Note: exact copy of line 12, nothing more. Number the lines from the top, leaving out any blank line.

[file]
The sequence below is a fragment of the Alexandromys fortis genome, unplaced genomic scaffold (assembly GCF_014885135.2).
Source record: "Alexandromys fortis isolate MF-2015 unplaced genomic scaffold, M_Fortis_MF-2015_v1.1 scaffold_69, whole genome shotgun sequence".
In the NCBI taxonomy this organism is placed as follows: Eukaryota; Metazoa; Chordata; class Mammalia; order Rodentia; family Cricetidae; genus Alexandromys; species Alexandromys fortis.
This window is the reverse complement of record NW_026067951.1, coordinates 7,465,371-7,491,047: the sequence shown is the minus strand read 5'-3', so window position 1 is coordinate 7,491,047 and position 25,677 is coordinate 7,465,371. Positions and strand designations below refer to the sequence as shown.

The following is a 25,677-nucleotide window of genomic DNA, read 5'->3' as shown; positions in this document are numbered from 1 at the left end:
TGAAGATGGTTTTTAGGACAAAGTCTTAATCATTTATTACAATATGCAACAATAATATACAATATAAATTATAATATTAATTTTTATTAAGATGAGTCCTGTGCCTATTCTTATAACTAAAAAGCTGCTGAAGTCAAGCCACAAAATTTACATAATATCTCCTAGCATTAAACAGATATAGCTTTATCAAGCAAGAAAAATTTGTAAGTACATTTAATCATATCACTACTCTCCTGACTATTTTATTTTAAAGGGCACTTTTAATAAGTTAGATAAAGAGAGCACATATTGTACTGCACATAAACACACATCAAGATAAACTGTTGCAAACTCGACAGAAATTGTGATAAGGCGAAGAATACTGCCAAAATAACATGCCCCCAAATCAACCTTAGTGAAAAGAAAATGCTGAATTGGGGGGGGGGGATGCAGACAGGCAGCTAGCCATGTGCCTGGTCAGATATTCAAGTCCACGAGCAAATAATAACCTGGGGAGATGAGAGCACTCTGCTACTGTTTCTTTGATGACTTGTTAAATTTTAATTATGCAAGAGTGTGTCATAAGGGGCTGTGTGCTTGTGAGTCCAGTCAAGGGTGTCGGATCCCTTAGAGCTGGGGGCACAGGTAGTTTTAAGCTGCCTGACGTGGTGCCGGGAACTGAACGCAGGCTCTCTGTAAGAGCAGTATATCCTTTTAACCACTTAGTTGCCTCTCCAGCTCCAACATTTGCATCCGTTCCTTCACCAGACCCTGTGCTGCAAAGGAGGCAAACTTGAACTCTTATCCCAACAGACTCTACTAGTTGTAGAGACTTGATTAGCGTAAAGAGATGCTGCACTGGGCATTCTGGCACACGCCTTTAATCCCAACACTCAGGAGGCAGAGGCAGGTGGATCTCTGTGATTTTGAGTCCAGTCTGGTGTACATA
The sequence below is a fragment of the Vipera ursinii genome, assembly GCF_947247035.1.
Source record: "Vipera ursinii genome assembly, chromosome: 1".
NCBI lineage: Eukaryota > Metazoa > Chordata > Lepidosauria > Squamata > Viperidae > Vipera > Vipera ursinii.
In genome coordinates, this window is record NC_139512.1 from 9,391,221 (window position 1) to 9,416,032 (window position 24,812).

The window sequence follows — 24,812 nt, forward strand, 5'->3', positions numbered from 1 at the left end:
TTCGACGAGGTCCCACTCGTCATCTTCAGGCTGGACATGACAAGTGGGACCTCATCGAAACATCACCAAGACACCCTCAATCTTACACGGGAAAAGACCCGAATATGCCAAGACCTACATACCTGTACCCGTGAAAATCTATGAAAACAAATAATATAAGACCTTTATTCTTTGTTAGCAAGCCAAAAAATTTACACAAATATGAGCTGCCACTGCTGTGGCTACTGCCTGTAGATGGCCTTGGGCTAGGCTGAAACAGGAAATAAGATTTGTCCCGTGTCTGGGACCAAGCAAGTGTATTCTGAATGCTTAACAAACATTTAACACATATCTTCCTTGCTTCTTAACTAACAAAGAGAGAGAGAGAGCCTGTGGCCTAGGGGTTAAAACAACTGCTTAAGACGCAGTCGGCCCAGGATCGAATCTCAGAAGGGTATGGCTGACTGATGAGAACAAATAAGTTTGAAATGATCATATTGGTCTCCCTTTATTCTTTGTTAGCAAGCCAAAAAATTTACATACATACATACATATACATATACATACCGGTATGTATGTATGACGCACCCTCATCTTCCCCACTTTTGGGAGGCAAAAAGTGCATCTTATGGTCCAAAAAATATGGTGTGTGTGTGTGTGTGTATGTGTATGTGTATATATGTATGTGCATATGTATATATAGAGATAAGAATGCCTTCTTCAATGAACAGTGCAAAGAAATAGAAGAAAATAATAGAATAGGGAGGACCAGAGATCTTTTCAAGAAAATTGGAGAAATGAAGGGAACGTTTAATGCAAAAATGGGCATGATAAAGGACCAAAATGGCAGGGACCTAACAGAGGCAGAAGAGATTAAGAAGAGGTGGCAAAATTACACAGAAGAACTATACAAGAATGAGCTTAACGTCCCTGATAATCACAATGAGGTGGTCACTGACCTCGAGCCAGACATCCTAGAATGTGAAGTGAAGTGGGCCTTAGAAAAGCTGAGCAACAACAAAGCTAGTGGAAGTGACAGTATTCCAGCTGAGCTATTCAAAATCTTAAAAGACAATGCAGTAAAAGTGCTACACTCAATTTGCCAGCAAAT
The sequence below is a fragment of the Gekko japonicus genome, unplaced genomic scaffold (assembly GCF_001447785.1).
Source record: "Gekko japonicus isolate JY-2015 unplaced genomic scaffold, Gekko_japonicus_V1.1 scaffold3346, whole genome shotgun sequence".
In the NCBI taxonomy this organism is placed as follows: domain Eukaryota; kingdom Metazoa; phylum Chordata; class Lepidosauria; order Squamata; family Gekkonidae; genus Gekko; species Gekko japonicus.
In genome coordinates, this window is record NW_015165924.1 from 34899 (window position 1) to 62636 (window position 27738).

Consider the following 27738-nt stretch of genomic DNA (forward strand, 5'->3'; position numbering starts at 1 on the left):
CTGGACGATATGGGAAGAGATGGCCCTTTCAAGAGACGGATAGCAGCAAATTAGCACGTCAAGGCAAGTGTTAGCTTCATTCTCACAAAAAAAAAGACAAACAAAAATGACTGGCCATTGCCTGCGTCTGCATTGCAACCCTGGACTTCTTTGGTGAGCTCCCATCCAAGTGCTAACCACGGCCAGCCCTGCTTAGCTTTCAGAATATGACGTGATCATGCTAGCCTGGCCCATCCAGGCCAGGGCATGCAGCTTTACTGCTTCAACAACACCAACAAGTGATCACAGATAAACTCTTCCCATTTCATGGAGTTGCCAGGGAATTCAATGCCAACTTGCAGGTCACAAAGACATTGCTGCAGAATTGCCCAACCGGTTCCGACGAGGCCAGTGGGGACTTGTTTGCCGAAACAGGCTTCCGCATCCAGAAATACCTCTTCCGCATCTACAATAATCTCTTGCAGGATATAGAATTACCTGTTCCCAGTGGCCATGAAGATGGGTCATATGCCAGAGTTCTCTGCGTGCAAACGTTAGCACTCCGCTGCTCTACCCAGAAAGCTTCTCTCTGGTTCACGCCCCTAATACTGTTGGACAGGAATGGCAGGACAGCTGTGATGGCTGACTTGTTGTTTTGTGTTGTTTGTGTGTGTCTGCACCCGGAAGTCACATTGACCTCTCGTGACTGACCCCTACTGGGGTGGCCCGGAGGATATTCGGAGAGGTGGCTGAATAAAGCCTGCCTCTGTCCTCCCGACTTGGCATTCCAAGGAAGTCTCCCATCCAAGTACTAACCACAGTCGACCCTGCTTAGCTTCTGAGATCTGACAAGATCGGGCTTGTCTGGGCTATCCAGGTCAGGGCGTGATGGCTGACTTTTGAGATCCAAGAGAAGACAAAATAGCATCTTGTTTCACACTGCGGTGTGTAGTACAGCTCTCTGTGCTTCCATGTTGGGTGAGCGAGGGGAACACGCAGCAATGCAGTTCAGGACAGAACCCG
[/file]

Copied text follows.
TTCGACGAGGTCCCACTCGTCATCTTCAGGCTGGACATGACAAGTGGGACCTCATCGAAACATCACCAAGACACCCTCAATCTTACACGGGAAAAGACCCGAATATGCCAAGACCTACATACCTGTACCCGTGAAAATCTATGAAAACAAATAATATAAGACCTTTATTCTTTGTTAGCAAGCCAAAAAATTTACACAAATATGAGCTGCCACTGCTGTGGCTACTGCCTGTAGATGGCCTTGGGCTAGGCTGAAACAGGAAATAAGATTTGTCCCGTGTCTGGGACCAAGCAAGTGTATTCTGAATGCTTAACAAACATTTAACACATATCTTCCTTGCTTCTTAACTAACAAAGAGAGAGAGAGAGCCTGTGGCCTAGGGGTTAAAACAACTGCTTAAGACGCAGTCGGCCCAGGATCGAATCTCAGAAGGGTATGGCTGACTGATGAGAACAAATAAGTTTGAAATGATCATATTGGTCTCCCTTTATTCTTTGTTAGCAAGCCAAAAAATTTACATACATACATACATATACATATACATACCGGTATGTATGTATGACGCACCCTCATCTTCCCCACTTTTGGGAGGCAAAAAGTGCATCTTATGGTCCAAAAAATATGGTGTGTGTGTGTGTGTGTATGTGTATGTGTATATATGTATGTGCATATGTATATATAGAGATAAGAATGCCTTCTTCAATGAACAGTGCAAAGAAATAGAAGAAAATAATAGAATAGGGAGGACCAGAGATCTTTTCAAGAAAATTGGAGAAATGAAGGGAACGTTTAATGCAAAAATGGGCATGATAAAGGACCAAAATGGCAGGGACCTAACAGAGGCAGAAGAGATTAAGAAGAGGTGGCAAAATTACACAGAAGAACTATACAAGAATGAGCTTAACGTCCCTGATAATCACAATGAGGTGGTCACTGACCTCGAGCCAGACATCCTAGAATGTGAAGTGAAGTGGGCCTTAGAAAAGCTGAGCAACAACAAAGCTAGTGGAAGTGACAGTATTCCAGCTGAGCTATTCAAAATCTTAAAAGACAATGCAGTAAAAGTGCTACACTCAATTTGCCAGCAAAT